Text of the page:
Given that Basel airport’s EuroAirport Skyview Lounge was voted as the best lounge in the entire Priority Pass network once, as well as its best European lounge several times, I was excited to check it during my transit at the airport back at the beginning of January.
And, while the lounge didn’t exactly impress me in many aspects, one thing I can say is that it’s one of the coolest looking Priority Pass lounges I visited so far.
Continue reading this review to learn more.
Are you interested in trying business or first class for the price of economy?
If so, you might want to check out Four Ways to Try Business Class Without Breaking the Bank - a free guide that I put together detailing some of the ways I was able to do so - and experiment with some of the methods mentioned in it.
Location, Opening Hours & Access
The lounge is located in the Schengen departures area, just past gate 43 and 44, and is easy to find. It opens at 5AM every day, and closes at 8:45PM on weekdays, 7:30PM on Saturdays, and 8:30PM on Sundays.
The EuroAirport Skyview Lounge can be accessed for free by business class and elite passengers, and is also accessible to members of the Priority Pass and Lounge Pass networks.
All passengers holding a valid boarding pass but ineligible for free entrance can also pay a fixed fee of 38 EUR/CHF to enter the lounge.
After entering the lounge, I was welcomed by the reception staff and my Priority Pass card was scanned. Besides the reception counter, the reception area also included a cloakroom, a couple of sofa chairs, as well as a flight information display.
Past the reception area and on the left, there was “Piazza Bar,” which seemed to be the lounge’s staffed bar, but it was closed at the time of my visit.
I found it interesting that the opening hours of the bar (at least based on a sign that was placed on the bar counter) were 5:00AM to 7:30AM – something I would expect from a hotel’s breakfast room and not from a bar.
On the right side was a self-service bar where one could get some snacks and other light food, as well as soft and alcoholic drinks.
In the middle of the lounge’s first floor was a little “oasis” with some palm trees, a small pond with a bridge crossing it, and half a dozen circular dining tables – each with four chairs.
Seeing this area made me understand why the lounge was voted the best lounge in the Priority Pass network a couple of times. Together with Oman Air’s lounge in Bangkok, the EuroAirport Skyview Lounge has to be one of the most uniquely (in a good way) designed Priority Pass lounges.
Besides the “oasis,” there were also some high-top tables tucked under a staircase which led to the lounge’s second floor.
The second floor which was a circular balcony over the edge of the whole first floor and then some was where most of the lounge’s seating could be found. It also offered a nice view of the lounge’s first floor and its unique roof.
As for the second floor itself, there was a large dining area with a buffet and about a dozen tables in the middle, as well as a smaller one with four tables along the windows.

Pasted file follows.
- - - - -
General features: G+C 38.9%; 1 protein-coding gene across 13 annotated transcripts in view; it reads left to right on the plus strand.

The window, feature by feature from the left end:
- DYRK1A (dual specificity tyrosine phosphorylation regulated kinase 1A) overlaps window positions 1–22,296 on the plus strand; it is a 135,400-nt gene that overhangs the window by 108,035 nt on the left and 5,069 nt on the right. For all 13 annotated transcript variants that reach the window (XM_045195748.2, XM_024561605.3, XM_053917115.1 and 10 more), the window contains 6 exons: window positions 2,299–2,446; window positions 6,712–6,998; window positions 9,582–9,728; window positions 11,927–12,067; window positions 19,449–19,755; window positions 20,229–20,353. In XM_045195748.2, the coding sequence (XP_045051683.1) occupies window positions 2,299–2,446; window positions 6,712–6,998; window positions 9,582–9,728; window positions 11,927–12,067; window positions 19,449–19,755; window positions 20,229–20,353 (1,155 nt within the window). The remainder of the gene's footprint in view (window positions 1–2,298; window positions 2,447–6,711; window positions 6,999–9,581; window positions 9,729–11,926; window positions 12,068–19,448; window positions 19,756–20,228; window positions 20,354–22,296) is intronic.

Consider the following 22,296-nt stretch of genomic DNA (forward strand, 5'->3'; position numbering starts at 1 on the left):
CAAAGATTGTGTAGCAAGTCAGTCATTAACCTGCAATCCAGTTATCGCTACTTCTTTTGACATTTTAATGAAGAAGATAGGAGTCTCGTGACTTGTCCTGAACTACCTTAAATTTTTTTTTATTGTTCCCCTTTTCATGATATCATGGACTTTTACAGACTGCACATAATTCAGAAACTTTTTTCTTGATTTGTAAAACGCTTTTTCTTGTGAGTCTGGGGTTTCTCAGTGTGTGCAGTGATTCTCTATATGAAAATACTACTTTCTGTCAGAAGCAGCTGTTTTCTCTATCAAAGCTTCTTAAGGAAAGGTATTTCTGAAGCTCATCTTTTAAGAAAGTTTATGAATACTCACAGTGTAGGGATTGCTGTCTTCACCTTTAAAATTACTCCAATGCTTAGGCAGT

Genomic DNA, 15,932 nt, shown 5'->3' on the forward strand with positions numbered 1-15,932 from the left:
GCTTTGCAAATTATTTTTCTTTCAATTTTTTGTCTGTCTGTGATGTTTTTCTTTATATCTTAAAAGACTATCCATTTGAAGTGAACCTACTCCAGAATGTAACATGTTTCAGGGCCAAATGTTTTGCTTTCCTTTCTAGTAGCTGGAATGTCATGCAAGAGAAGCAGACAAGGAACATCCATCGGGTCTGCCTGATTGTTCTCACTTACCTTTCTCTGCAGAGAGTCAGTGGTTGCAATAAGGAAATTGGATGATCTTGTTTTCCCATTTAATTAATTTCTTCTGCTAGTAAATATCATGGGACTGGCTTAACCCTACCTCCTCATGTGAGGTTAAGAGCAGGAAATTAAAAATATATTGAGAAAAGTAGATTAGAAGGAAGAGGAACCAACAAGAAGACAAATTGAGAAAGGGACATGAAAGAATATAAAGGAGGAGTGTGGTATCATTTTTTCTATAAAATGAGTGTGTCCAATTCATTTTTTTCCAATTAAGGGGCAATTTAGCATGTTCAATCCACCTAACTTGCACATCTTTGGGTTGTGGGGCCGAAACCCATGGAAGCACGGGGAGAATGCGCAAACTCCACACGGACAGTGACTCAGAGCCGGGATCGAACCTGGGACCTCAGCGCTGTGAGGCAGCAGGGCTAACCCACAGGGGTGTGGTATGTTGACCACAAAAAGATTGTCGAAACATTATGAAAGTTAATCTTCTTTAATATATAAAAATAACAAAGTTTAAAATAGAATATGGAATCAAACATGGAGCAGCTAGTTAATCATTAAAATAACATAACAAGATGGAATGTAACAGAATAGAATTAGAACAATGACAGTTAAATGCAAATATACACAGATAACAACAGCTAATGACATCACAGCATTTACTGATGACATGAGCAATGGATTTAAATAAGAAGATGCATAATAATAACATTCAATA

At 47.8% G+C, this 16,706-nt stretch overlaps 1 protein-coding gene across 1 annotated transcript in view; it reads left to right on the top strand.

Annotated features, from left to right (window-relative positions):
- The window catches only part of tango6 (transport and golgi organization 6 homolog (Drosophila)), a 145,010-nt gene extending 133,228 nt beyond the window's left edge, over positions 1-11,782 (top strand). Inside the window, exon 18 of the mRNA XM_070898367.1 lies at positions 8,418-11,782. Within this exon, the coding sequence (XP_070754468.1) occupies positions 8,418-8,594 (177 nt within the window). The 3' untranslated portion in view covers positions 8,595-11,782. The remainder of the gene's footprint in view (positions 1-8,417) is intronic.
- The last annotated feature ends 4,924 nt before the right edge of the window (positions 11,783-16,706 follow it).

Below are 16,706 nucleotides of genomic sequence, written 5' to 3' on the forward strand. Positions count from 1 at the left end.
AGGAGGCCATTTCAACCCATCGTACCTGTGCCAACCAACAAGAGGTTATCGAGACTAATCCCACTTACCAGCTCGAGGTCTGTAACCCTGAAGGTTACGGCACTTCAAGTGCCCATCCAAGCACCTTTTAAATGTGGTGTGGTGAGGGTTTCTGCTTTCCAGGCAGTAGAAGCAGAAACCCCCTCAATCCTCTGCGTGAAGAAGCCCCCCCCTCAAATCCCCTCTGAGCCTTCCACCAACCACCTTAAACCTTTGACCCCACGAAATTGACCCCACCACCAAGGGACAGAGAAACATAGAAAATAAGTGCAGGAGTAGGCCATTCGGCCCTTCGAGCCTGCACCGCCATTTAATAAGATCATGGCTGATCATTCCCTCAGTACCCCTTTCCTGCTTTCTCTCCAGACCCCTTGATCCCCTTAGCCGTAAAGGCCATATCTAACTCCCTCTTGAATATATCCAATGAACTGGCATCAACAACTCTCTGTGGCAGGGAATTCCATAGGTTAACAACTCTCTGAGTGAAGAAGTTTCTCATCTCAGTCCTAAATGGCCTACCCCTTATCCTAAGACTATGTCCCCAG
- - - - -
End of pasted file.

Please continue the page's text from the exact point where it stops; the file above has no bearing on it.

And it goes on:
There were also a couple of areas designed for lounging and relaxing. One of those was a larger area with black leather sofas and sofa chairs in the central part of the second floor.
Besides that, there were also some smaller such areas along the windows – some with sofa chairs (and sometimes TVs) and some with lounging chairs with ottomans.
Finally, there were also some areas dedicated to work including a couple of desks with computers, a couple of conference tables, a glass booth (presumably for taking phone calls without disturbing other passengers – a feature that I like a lot and that can be found in most lounges in Japan but nowhere near enough in other parts of the world), and a counter with charging ports.
There were also two other, unique things that could be found on the second floor.
First, there was a staircase to a (fairly small) third floor of the lounge which is likely used only during busy times as it was closed during my visit.
Second, there was an outdoor smoking terrace which offered some limited views of aircraft on the apron.
Food and Drinks
While I am not sure what drinks one could get at the downstairs staffed bar when in operation, as far as the self-service drinks were concerned, the offering was more or less the same in both the first and the second floor buffet areas.
Cold soft drinks included soda in large PET bottles and water – both sparkling and still – in large glass bottles. There was also a variety of juices including apple, orange, apricot, and tomato.
Hot drinks included coffee and a selection of Lipton teas.
As far as alcoholic drinks were concerned, there were red, white, and sparkling wines (one kind of each), three brands of bottled beer, and ten or so different kinds of liquor.
Similarly to the drinks, the snacks and other lighter food were roughly the same on both floors.
There were some fruits – both whole and dried – as well as some salty snacks such as nuts, chips, and olives.
There were also simple ham and cheese sandwiches, as well as plain bread with a variety of spreads.
In addition to the above, in the more extensive buffet spread on the second floor, there were also a salad bar, some cold cuts, a cake, as well as some hot items including tomato soup and ratatouille.
EuroAirport Skyview Lounge Basel Summary
While the food and drinks selection in the lounge was not as impressive as I’ve seen in some other lounges – including other contract lounges in the Priority Pass network – the lounge was still one of the best Priority Pass lounges I visited overall.
It offered a quiet (at least during the time I visited) and nicely designed place to relax and work in.
And, the outdoor terrace was a nice bonus.